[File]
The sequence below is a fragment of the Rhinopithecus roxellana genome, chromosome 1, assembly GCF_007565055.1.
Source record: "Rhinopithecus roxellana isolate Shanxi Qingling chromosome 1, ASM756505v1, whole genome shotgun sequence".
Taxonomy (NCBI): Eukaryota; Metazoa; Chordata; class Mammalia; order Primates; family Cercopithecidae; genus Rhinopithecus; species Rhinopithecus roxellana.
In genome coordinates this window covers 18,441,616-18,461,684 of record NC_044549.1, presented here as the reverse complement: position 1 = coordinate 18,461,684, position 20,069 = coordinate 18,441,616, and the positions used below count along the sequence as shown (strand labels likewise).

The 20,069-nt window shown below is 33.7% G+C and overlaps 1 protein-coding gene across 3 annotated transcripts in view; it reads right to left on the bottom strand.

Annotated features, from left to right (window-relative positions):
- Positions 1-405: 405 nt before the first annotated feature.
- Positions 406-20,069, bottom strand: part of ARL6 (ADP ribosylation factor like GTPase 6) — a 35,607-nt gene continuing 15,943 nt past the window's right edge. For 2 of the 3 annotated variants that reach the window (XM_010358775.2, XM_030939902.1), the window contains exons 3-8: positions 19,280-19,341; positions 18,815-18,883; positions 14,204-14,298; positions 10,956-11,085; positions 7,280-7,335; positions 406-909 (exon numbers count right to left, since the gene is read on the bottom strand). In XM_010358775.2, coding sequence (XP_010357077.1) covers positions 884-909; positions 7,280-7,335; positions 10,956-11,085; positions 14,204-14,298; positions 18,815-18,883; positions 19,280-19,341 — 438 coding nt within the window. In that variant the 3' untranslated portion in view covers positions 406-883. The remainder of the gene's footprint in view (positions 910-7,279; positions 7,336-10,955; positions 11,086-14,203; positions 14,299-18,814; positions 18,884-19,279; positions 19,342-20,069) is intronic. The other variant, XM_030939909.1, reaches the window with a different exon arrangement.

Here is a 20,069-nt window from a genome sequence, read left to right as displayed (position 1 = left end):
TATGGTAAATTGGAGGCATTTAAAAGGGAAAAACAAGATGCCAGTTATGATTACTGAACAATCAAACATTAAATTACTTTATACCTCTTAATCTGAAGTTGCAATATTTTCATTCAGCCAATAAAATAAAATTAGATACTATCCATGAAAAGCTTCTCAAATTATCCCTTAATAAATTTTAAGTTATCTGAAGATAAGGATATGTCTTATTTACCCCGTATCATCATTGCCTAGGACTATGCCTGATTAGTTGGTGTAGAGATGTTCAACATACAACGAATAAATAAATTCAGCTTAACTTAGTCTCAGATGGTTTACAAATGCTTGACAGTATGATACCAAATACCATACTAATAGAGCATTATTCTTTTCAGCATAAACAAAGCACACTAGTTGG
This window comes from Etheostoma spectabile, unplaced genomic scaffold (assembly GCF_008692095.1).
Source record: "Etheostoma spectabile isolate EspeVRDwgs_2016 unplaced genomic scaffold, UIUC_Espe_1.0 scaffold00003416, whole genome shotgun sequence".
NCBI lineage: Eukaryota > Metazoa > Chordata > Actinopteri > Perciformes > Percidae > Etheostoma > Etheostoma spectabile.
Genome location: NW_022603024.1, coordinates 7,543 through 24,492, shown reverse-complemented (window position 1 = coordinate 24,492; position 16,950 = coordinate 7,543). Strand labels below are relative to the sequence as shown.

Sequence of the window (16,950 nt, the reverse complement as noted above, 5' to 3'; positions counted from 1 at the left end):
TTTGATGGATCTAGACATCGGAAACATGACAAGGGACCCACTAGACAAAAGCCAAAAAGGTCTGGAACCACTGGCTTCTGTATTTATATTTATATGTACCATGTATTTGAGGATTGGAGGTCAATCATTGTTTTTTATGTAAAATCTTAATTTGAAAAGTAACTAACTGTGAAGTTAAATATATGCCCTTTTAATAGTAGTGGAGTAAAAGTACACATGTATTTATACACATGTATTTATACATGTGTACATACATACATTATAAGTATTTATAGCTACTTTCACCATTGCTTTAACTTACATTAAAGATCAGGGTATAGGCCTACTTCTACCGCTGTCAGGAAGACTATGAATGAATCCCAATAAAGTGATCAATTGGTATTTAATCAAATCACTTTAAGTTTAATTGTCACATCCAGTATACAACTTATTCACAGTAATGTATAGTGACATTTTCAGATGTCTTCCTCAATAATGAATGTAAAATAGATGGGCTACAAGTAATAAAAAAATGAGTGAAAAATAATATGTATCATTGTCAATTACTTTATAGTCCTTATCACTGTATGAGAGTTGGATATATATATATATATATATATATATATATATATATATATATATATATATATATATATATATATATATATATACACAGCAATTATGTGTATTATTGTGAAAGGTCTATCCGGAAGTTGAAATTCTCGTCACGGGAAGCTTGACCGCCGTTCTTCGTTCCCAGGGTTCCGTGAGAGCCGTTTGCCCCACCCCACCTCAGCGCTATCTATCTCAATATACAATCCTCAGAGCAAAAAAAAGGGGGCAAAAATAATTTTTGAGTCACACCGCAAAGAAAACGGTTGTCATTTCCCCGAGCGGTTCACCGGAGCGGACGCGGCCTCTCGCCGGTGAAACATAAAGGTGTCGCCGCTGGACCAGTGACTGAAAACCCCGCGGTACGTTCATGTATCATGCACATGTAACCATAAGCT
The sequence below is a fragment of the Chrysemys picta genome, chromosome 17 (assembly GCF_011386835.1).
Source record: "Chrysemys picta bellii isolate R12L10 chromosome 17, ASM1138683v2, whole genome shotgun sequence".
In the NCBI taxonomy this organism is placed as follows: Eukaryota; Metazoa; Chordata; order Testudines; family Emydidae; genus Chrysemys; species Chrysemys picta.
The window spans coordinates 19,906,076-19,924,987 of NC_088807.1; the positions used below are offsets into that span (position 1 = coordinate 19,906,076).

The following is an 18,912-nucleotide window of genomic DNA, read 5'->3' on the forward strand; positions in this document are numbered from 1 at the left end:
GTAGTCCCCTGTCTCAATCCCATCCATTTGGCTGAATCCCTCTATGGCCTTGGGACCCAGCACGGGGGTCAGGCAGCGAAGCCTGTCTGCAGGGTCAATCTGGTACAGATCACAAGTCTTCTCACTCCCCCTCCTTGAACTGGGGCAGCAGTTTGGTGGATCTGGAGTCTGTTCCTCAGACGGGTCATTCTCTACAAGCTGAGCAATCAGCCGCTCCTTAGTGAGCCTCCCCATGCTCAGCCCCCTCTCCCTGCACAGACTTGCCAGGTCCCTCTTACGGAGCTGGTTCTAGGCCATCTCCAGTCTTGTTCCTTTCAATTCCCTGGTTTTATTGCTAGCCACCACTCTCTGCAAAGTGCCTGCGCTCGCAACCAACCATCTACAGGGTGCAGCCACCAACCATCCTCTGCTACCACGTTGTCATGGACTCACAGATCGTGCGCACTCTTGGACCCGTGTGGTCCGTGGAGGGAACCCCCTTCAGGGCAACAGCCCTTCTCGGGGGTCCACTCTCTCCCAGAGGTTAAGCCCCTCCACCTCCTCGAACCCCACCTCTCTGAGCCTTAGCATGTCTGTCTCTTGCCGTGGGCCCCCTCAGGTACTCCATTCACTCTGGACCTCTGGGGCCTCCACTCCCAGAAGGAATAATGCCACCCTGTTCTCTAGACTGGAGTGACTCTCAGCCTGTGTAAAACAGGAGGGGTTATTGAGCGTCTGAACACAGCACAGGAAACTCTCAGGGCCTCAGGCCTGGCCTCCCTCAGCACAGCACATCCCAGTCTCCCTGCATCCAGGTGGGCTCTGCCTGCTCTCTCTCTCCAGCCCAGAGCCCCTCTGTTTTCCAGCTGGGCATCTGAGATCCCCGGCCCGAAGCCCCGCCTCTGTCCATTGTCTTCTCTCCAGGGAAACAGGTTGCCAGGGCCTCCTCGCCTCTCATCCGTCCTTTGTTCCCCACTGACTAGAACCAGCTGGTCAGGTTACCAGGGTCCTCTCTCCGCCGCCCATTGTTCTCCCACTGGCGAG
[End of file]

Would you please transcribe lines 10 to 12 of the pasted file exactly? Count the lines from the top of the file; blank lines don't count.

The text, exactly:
TATGGTAAATTGGAGGCATTTAAAAGGGAAAAACAAGATGCCAGTTATGATTACTGAACAATCAAACATTAAATTACTTTATACCTCTTAATCTGAAGTTGCAATATTTTCATTCAGCCAATAAAATAAAATTAGATACTATCCATGAAAAGCTTCTCAAATTATCCCTTAATAAATTTTAAGTTATCTGAAGATAAGGATATGTCTTATTTACCCCGTATCATCATTGCCTAGGACTATGCCTGATTAGTTGGTGTAGAGATGTTCAACATACAACGAATAAATAAATTCAGCTTAACTTAGTCTCAGATGGTTTACAAATGCTTGACAGTATGATACCAAATACCATACTAATAGAGCATTATTCTTTTCAGCATAAACAAAGCACACTAGTTGG
This window comes from Etheostoma spectabile, unplaced genomic scaffold (assembly GCF_008692095.1).
Source record: "Etheostoma spectabile isolate EspeVRDwgs_2016 unplaced genomic scaffold, UIUC_Espe_1.0 scaffold00003416, whole genome shotgun sequence".